Thrombomodulin alfa; Sepsis; Hemodialysis; Pharmacokinetics; Renal function
Thrombomodulin alfa is a soluble recombinant human thrombomodulin that is composed of the active, extracellular domain of thrombomodulin and lacks the cytoplasmic and transmembrane domains . Thrombomodulin alfa acts to inhibit thrombin generation by binding to thrombin and via activating Protein C . Experimental data suggest that thrombomodulin alfa has anti-inflammatory effects through activation of protein C and thrombin-activatable fibrinolysis inhibitor (TAFI), and inhibition of high mobility group box 1 (HMGB1) activity directly . Thrombomodulin alfa was approved for the treatment of disseminated intravascular coagulation (DIC) in Japan in 2008 ; and a global Phase 3 study is being conducted to confirm the efficacy and safety of thrombomodulin alfa for the treatment of severe sepsis and coagulopathy . The dosing regimen for the ongoing study is 0.06 mg/kg/day up to a maximum dose of 6.0 mg/day for six days .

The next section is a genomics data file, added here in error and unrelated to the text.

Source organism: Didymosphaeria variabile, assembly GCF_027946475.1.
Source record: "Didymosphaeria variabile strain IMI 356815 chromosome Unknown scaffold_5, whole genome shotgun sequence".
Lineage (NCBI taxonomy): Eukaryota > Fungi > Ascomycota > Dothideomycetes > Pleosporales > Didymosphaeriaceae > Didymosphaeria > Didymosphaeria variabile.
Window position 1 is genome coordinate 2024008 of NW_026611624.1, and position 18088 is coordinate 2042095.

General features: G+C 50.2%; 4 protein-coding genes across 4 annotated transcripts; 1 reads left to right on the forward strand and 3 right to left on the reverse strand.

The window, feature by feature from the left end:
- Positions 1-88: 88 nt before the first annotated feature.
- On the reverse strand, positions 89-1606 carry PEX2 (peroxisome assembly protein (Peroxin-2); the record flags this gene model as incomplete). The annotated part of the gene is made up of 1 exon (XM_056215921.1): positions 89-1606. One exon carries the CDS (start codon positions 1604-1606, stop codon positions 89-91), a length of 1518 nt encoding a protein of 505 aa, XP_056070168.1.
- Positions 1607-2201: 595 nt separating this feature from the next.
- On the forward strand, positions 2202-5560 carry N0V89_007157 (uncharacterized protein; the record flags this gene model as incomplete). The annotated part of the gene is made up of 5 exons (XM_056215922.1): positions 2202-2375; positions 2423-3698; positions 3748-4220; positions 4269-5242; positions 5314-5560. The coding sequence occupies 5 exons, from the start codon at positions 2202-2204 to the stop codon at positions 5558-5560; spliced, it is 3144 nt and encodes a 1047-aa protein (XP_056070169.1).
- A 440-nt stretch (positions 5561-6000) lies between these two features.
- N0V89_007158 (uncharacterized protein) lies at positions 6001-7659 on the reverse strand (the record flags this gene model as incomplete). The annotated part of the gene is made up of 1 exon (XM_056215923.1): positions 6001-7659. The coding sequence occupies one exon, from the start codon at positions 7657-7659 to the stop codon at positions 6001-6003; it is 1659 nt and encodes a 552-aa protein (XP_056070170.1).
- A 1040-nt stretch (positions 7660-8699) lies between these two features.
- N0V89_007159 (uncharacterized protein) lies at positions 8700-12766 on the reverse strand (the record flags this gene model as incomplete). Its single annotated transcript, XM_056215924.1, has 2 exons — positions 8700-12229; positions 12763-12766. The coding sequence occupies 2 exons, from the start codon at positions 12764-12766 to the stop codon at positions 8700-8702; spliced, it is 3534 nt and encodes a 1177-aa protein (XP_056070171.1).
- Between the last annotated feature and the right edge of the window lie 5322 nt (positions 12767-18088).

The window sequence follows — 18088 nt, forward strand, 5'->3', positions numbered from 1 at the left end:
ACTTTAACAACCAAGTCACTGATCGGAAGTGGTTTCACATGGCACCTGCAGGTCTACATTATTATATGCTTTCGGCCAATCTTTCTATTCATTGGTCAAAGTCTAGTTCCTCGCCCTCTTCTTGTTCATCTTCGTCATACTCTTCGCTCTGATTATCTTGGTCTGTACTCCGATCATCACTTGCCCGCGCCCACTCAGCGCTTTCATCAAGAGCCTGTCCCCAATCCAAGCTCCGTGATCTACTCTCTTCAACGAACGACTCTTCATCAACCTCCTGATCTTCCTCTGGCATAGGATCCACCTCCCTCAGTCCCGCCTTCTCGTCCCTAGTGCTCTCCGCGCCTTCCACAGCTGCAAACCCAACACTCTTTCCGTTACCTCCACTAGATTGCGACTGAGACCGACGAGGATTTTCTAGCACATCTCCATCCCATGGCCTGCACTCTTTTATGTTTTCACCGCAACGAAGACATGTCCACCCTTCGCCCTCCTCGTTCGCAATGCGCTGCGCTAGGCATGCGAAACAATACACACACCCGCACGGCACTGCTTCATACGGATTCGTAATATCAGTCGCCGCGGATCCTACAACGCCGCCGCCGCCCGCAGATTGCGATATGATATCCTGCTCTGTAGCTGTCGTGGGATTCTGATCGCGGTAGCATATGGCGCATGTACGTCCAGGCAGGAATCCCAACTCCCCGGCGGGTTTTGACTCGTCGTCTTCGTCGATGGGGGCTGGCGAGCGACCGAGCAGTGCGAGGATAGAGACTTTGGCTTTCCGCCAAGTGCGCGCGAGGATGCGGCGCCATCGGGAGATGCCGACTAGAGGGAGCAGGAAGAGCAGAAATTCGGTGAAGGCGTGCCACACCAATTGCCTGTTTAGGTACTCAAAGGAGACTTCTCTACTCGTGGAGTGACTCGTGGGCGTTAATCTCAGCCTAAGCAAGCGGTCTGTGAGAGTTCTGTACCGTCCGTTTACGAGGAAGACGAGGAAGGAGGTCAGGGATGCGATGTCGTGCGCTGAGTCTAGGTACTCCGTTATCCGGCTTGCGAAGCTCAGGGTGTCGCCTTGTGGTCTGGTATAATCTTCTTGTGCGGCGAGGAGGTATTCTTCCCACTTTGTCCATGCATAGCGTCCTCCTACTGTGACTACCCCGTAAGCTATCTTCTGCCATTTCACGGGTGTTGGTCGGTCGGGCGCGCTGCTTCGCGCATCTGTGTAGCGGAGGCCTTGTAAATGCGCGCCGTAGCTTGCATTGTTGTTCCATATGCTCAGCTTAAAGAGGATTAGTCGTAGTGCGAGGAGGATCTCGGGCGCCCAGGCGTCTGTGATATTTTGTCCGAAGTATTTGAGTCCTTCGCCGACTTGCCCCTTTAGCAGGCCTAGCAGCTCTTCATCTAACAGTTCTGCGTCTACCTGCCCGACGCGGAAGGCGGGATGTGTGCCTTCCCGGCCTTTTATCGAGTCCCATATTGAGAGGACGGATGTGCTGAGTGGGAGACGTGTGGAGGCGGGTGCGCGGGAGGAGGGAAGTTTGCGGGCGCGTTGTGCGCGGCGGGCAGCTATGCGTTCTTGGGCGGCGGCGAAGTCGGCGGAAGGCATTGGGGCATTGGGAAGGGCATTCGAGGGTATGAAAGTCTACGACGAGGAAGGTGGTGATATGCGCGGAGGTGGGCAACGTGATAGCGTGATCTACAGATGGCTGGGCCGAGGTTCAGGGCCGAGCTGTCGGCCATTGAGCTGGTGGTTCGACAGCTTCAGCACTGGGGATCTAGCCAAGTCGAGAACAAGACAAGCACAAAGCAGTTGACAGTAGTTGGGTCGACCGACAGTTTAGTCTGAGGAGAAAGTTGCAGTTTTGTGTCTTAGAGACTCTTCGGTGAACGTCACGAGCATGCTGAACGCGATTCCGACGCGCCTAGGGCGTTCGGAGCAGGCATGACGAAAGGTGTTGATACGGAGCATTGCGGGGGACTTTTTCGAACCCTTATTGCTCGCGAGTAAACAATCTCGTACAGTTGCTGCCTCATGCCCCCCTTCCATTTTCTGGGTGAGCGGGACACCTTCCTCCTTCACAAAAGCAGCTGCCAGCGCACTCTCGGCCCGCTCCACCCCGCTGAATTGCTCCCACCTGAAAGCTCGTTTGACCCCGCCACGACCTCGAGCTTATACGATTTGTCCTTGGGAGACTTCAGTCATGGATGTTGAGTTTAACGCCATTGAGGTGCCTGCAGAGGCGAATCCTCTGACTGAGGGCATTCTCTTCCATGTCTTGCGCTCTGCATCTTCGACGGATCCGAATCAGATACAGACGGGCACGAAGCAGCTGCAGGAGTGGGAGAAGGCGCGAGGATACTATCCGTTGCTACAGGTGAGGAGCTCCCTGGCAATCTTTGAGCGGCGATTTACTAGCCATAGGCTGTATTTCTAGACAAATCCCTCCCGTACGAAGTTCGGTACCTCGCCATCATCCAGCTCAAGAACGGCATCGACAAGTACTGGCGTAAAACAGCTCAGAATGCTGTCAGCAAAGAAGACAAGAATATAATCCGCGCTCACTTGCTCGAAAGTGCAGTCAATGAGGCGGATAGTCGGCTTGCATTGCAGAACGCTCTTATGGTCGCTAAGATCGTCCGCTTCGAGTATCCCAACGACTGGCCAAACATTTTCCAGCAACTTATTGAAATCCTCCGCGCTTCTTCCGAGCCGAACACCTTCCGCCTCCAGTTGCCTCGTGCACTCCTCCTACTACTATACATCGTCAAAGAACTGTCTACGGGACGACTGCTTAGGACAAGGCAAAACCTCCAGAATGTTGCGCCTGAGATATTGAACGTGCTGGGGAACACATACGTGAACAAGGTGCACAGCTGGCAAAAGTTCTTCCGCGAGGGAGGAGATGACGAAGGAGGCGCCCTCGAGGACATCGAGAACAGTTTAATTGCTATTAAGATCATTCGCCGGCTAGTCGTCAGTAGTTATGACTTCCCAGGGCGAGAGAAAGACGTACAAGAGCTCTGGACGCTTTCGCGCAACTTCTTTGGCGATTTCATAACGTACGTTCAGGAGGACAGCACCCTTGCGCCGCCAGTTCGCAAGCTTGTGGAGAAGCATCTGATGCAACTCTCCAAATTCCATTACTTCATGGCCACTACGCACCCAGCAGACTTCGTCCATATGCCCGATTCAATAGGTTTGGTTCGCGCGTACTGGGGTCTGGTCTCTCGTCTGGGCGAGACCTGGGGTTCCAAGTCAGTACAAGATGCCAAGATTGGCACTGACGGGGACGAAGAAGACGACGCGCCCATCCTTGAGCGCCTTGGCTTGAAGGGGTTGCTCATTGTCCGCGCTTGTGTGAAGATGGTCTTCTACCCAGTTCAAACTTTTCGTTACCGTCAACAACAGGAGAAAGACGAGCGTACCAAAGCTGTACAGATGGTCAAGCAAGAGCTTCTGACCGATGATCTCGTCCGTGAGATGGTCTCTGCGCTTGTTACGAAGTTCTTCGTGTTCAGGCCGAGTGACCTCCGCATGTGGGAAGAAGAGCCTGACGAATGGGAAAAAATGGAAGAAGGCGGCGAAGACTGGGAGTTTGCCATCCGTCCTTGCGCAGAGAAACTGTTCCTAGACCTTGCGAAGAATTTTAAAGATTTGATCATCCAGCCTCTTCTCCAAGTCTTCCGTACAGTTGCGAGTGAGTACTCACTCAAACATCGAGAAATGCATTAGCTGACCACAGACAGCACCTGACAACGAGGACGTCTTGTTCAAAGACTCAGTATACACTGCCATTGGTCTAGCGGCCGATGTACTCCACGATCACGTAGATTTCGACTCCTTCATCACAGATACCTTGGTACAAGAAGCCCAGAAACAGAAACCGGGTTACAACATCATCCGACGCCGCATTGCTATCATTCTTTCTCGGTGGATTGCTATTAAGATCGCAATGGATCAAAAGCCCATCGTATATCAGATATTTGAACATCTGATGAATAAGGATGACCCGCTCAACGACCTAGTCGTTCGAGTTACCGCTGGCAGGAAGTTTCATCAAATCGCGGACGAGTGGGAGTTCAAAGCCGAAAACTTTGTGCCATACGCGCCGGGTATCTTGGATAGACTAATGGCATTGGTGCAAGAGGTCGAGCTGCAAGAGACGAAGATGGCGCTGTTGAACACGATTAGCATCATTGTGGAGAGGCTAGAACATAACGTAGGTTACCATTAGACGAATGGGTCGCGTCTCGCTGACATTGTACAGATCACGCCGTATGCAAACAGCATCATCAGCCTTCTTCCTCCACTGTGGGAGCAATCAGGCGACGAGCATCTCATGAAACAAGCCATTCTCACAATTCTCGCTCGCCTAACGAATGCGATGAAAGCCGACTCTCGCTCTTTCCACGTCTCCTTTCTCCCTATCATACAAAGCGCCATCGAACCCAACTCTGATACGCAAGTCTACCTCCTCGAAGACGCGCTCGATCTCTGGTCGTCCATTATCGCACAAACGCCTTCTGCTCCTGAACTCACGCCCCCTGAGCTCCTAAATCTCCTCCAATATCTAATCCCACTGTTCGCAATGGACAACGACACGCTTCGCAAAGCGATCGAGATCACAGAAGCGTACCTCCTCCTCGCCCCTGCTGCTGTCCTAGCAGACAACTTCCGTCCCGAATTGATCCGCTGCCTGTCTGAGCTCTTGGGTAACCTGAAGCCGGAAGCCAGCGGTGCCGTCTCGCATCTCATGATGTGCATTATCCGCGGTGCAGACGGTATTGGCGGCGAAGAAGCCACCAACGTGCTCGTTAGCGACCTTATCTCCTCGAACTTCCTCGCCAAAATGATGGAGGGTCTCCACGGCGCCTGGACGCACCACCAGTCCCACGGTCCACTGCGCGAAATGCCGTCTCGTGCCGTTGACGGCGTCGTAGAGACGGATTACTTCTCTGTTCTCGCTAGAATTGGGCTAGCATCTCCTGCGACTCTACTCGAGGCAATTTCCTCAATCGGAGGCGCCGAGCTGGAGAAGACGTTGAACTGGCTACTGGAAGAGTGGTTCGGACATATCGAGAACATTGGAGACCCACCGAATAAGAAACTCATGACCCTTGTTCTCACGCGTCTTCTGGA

Due to the anticoagulant properties of thrombomodulin alfa, a possible risk derived from administration of thrombomodulin alfa is serious hemorrhaging due to an abrupt increase in plasma concentrations of thrombomodulin alfa. In a multiple dose study in monkeys, the no observed adverse effect level (NOAEL) was 0.2 mg/kg (maximum plasma concentration [Cmax]: 5,400-7,200 ng/mL) and toxic reactions were observed at the dose of 0.6 mg/kg (Cmax: Equal or more than 13,000 ng/mL). Therefore, the highest concentration at which no bleeding event was observed in the nonclinical toxicology studies was 5,400 ng/mL .
A phase 1 study in healthy subjects showed that the maximum plasma concentration (Cmax) and area under the plasma concentrationtime curve (AUC) are linear following intravenous administration of thrombomodulin alfa. Repeated administration did not alter the pharmacokinetics (PK) of thrombomodulin alfa . Thrombomodulin alfa is excreted primarily via the kidney, with approximately 45% to 70% of thrombomodulin alfa recovered in the urine following intravenous administration [1,6,7]. Two population pharmacokinetics (PPK) analyses were performed; one in a Japanese population  and the other in a non-Japanese population  which included subjects with various levels of renal impairment but excluded the population requiring hemodialysis. The analyses results suggested that renal function affects clearance of thrombomodulin alfa [5,8].